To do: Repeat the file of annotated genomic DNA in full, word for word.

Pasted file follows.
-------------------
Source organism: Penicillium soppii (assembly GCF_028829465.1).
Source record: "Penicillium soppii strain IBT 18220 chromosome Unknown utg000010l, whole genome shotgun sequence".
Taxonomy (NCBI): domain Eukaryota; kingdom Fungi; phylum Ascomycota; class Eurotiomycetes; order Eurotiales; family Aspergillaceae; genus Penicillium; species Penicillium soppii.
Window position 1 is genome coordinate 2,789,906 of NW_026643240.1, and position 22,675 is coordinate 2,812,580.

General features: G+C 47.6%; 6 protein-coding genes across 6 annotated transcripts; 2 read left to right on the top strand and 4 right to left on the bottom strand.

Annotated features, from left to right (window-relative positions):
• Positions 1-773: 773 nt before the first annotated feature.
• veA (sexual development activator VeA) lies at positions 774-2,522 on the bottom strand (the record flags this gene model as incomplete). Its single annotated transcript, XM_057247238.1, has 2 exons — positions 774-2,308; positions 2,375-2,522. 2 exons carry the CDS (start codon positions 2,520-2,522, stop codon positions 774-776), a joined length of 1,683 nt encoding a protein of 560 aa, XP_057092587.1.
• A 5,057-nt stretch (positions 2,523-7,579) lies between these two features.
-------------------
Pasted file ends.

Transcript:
Source organism: Penicillium soppii (assembly GCF_028829465.1).
Source record: "Penicillium soppii strain IBT 18220 chromosome Unknown utg000010l, whole genome shotgun sequence".
Taxonomy (NCBI): domain Eukaryota; kingdom Fungi; phylum Ascomycota; class Eurotiomycetes; order Eurotiales; family Aspergillaceae; genus Penicillium; species Penicillium soppii.
Window position 1 is genome coordinate 2,789,906 of NW_026643240.1, and position 22,675 is coordinate 2,812,580.

General features: G+C 47.6%; 6 protein-coding genes across 6 annotated transcripts; 2 read left to right on the top strand and 4 right to left on the bottom strand.

Annotated features, from left to right (window-relative positions):
• Positions 1-773: 773 nt before the first annotated feature.
• veA (sexual development activator VeA) lies at positions 774-2,522 on the bottom strand (the record flags this gene model as incomplete). Its single annotated transcript, XM_057247238.1, has 2 exons — positions 774-2,308; positions 2,375-2,522. 2 exons carry the CDS (start codon positions 2,520-2,522, stop codon positions 774-776), a joined length of 1,683 nt encoding a protein of 560 aa, XP_057092587.1.
• A 5,057-nt stretch (positions 2,523-7,579) lies between these two features.